Munroe Falls plans appeal to Ohio Supreme Court on local control of gas, oil drilling operations

Suit raises question of whether cities should have home rule power

by Jeremy Nobile | Reporter Published:

Munroe Falls -- City officials frustrated with the lack of municipal control in the regulation of oil and gas drilling operations plan to take their fight to the Ohio Supreme Court.

Munroe Falls Mayor Frank Larson and Law Director Jack Morrison Jr. have said the city is planning to appeal a 9th District Ohio Court of Appeals decision that overturned part of a 2011 ruling from Summit County Common Pleas Court by Judge Mary Margaret Rowlands that ultimately said Munroe Falls could oversee drilling activities in its territory.

The appeal has not yet been filed, Larson said.

On Feb. 6, the appellate court ruled that some of Munroe Falls' own ordinances cannot be applied to Ravenna-based Beck Energy Corp. -- a company seeking to drill a new gas well in the city -- if those laws restrict actual drilling operations because those processes are governed exclusively by the state through the Ohio Department of Natural Resources.

However, the high court upheld the lower court's finding that Beck Energy is still required to follow local laws governing the way developers operate in the city as long as they don't discriminate against drilling specifically.

After Beck Energy attempted to initiate operations on a proposed well located on private property at 224 Munroe Falls Ave. on March 30, 2011, by bringing in a bulldozer and employees to build a driveway for the transport of heavy, work-related equipment, the city issued a stop-work order until zoning and building permits were obtained -- items Morrison said the company had been made aware of by the city in writing but refused to comply with because the company believed an oil and gas permit from ODNR was all it needed.

"They blatantly never filed for any permits, and that's why we followed up with a stop-work order," said Larson.

The city asked the company to obtain a road-opening permit because Beck Energy was connecting to a gas line under Munroe Falls Avenue. The city also requested a permit and bonds for crossing over the city's right-of-way to enter the property, among other requirements Morrison said the city requests of all developers to protect both safety and the city's assets.

Considering the appellate court's ruling, Beck Energy President David Beck said Feb. 20 his company "will do what the state and what the judge intended for us to do."

"First and foremost, we're going to follow the law set out by the state of Ohio, and we'll continue to proceed in a proper fashion," Beck said.

"We are reviewing that [ruling], and we will address it in a timely manner," he added. "We will continue our efforts to try to get that well built."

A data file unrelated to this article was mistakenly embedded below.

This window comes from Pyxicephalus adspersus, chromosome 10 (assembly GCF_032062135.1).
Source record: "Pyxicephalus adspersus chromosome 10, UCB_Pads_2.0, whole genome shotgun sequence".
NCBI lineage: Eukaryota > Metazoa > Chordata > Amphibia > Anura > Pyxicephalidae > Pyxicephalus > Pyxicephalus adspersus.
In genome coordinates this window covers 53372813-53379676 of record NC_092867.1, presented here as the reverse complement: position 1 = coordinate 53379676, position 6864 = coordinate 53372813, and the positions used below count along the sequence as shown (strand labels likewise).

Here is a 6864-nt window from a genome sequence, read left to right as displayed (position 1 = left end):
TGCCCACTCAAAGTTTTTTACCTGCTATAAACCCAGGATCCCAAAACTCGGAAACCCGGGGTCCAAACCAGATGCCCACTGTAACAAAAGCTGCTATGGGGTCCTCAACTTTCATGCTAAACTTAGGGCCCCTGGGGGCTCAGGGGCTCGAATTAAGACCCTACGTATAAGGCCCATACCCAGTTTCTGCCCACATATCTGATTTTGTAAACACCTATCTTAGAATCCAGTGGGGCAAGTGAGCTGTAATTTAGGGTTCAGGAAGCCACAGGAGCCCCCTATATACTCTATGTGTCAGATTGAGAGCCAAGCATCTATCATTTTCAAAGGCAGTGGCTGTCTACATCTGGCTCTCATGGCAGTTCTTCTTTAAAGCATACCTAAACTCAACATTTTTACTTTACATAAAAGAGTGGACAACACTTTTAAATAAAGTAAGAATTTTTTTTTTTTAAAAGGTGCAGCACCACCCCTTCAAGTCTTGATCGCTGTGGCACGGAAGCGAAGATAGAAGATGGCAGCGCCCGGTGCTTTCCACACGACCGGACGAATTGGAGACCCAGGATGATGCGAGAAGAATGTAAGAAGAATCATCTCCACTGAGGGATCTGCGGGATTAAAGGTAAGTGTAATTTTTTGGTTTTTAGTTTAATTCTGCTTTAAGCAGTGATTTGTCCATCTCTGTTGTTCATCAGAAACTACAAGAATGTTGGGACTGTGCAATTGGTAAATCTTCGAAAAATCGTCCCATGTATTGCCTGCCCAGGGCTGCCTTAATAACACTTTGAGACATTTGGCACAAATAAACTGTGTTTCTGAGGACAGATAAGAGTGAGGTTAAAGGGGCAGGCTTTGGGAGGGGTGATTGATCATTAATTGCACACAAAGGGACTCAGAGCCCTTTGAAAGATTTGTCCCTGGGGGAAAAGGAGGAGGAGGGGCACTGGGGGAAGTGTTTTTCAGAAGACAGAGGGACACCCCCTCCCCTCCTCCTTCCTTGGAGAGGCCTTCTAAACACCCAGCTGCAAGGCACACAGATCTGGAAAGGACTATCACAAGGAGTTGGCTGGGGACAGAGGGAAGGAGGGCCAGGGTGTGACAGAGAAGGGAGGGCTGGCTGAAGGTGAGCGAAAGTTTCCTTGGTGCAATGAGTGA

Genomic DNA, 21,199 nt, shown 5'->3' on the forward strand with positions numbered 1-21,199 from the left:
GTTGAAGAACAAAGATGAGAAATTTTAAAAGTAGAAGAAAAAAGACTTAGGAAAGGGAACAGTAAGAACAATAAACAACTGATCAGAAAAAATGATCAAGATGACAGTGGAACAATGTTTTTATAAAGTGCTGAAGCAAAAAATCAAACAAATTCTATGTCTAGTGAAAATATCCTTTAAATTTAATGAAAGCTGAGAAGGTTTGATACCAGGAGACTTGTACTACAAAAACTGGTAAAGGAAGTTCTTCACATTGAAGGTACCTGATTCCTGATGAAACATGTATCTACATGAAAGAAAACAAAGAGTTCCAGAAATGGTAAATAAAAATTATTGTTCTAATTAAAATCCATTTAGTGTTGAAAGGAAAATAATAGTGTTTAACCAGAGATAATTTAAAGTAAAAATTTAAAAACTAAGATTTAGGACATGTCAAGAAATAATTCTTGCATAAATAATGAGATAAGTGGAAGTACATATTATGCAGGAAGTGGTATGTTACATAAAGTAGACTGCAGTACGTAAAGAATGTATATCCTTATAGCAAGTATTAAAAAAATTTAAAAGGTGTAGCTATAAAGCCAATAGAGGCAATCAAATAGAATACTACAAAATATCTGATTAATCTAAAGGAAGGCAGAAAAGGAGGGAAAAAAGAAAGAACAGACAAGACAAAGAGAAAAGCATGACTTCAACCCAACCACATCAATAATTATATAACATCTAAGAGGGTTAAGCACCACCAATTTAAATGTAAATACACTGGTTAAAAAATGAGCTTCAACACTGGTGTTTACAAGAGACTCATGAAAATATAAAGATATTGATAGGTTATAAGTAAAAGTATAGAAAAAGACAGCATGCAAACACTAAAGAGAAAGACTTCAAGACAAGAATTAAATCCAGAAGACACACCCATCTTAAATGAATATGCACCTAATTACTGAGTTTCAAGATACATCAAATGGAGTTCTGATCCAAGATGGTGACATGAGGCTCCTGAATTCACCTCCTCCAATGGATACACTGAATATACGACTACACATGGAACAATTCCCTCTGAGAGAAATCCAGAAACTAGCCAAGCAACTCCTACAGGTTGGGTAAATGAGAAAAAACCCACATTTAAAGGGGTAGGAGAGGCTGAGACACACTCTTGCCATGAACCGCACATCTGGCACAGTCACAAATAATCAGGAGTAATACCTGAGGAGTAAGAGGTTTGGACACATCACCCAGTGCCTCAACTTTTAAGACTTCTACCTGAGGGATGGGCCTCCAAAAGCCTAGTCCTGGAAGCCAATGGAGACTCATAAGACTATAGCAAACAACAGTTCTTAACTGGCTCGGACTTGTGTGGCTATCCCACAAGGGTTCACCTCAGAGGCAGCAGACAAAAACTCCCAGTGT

As of last week, activity at the proposed site remained stalled. Beck said the company has not yet sought the related permits or other requirements necessary to proceed with drilling operations at the proposed Munroe Falls site, but will in the "near future."

"We're working on it," he said.

Munroe Falls' appeal to the Ohio Supreme Court, however, is unrelated to Beck themselves, Larson said.

"We're hoping this will get them to address this whole issue of home rule," he said, "and this is the way we have to go about doing it."

Morrison reinforced Larson's comments. He said the city has always been aware it can't actually tell Beck Energy it can't drill a well, but that the argument needed posed in the hierarchy of courts before the issue could be considered by the Ohio Supreme Court.

"It's all part of our strategy to get this before the Supreme Court," he said.

Larson said he believes it's wrong the state has complete power over oil and gas drilling operations.

"It's a statewide issue that the legislature can automatically strip municipalities completely clean of any regulation," Larson said. "We think they've overstepped their boundaries, and we believe that the majority of people in the state will agree with us."

Larson said there has been strong interest from other cities that may be interested in joining in the suit as "amicus curiae," which is Latin for "friend of the court." Those included as amicus curiae would not be a listed party in the case, but could offer information pertinent to the suit.

Beck said he thinks the power to regulate oil and gas drilling processes should remain under the state's control.

"Some things are just better regulated at a state level, and oil and gas is one of them," Beck said. "That was decided by the legislature, by people in the know, and that's just the way it is."

Beck said he believes home rule shouldn't be restored to the municipalities because "a lot of wells wouldn't get drilled at all."

"I'm just doing my best to run a business and to drill a well, and that's really it," he said.

Email: jnobile@recordpub.com

Phone: 330-541-9400, ext. 4179

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